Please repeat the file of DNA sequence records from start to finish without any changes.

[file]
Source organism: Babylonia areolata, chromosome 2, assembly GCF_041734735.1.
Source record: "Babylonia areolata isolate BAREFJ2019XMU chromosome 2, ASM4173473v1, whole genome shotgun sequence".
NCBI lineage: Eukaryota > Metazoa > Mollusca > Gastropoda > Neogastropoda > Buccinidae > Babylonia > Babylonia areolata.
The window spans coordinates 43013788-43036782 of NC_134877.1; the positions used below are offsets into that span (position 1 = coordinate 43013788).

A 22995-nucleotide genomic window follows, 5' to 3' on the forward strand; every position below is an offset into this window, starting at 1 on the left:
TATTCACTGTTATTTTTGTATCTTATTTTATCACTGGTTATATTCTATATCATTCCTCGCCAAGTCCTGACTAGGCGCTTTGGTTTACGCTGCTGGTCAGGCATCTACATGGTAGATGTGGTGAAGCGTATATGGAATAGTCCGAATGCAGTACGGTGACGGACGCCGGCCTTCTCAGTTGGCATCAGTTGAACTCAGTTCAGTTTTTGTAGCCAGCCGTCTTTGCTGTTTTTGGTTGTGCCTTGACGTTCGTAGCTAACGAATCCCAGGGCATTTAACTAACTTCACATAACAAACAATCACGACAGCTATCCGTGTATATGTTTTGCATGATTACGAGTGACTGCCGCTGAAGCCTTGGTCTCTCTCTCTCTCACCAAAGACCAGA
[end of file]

Source organism: Babylonia areolata, chromosome 2, assembly GCF_041734735.1.
Source record: "Babylonia areolata isolate BAREFJ2019XMU chromosome 2, ASM4173473v1, whole genome shotgun sequence".
NCBI lineage: Eukaryota > Metazoa > Mollusca > Gastropoda > Neogastropoda > Buccinidae > Babylonia > Babylonia areolata.
The window spans coordinates 43013788-43036782 of NC_134877.1; the positions used below are offsets into that span (position 1 = coordinate 43013788).

A 22995-nucleotide genomic window follows, 5' to 3' on the forward strand; every position below is an offset into this window, starting at 1 on the left:
TATTCACTGTTATTTTTGTATCTTATTTTATCACTGGTTATATTCTATATCATTCCTCGCCAAGTCCTGACTAGGCGCTTTGGTTTACGCTGCTGGTCAGGCATCTACATGGTAGATGTGGTGAAGCGTATATGGAATAGTCCGAATGCAGTACGGTGACGGACGCCGGCCTTCTCAGTTGGCATCAGTTGAACTCAGTTCAGTTTTTGTAGCCAGCCGTCTTTGCTGTTTTTGGTTGTGCCTTGACGTTCGTAGCTAACGAATCCCAGGGCATTTAACTAACTTCACATAACAAACAATCACGACAGCTATCCGTGTATATGTTTTGCATGATTACGAGTGACTGCCGCTGAAGCCTTGGTCTCTCTCTCTCTCACCAAAGACCAGA